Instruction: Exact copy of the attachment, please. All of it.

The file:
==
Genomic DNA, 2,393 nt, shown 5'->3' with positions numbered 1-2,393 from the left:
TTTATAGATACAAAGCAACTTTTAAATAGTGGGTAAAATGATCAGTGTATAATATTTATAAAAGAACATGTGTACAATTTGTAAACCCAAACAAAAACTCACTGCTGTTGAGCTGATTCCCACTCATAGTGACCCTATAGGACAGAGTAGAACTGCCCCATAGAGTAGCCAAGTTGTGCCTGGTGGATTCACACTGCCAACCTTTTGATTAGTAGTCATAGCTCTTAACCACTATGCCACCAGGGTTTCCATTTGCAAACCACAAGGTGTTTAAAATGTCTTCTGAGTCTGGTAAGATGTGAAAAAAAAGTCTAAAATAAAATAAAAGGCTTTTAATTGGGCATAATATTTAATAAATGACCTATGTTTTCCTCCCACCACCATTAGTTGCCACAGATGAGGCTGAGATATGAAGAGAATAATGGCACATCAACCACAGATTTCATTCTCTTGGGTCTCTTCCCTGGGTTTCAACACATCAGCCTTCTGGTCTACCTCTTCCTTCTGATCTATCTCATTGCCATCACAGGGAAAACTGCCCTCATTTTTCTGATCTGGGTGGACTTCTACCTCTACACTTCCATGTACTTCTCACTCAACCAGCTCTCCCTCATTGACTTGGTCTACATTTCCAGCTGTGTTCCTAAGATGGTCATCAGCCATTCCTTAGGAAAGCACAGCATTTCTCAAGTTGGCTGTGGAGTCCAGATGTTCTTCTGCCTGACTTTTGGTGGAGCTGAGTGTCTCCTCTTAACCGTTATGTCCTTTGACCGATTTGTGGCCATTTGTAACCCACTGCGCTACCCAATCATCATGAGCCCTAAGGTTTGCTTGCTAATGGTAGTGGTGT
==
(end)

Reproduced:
Genomic DNA, 2,393 nt, shown 5'->3' with positions numbered 1-2,393 from the left:
TTTATAGATACAAAGCAACTTTTAAATAGTGGGTAAAATGATCAGTGTATAATATTTATAAAAGAACATGTGTACAATTTGTAAACCCAAACAAAAACTCACTGCTGTTGAGCTGATTCCCACTCATAGTGACCCTATAGGACAGAGTAGAACTGCCCCATAGAGTAGCCAAGTTGTGCCTGGTGGATTCACACTGCCAACCTTTTGATTAGTAGTCATAGCTCTTAACCACTATGCCACCAGGGTTTCCATTTGCAAACCACAAGGTGTTTAAAATGTCTTCTGAGTCTGGTAAGATGTGAAAAAAAAGTCTAAAATAAAATAAAAGGCTTTTAATTGGGCATAATATTTAATAAATGACCTATGTTTTCCTCCCACCACCATTAGTTGCCACAGATGAGGCTGAGATATGAAGAGAATAATGGCACATCAACCACAGATTTCATTCTCTTGGGTCTCTTCCCTGGGTTTCAACACATCAGCCTTCTGGTCTACCTCTTCCTTCTGATCTATCTCATTGCCATCACAGGGAAAACTGCCCTCATTTTTCTGATCTGGGTGGACTTCTACCTCTACACTTCCATGTACTTCTCACTCAACCAGCTCTCCCTCATTGACTTGGTCTACATTTCCAGCTGTGTTCCTAAGATGGTCATCAGCCATTCCTTAGGAAAGCACAGCATTTCTCAAGTTGGCTGTGGAGTCCAGATGTTCTTCTGCCTGACTTTTGGTGGAGCTGAGTGTCTCCTCTTAACCGTTATGTCCTTTGACCGATTTGTGGCCATTTGTAACCCACTGCGCTACCCAATCATCATGAGCCCTAAGGTTTGCTTGCTAATGGTAGTGGTGT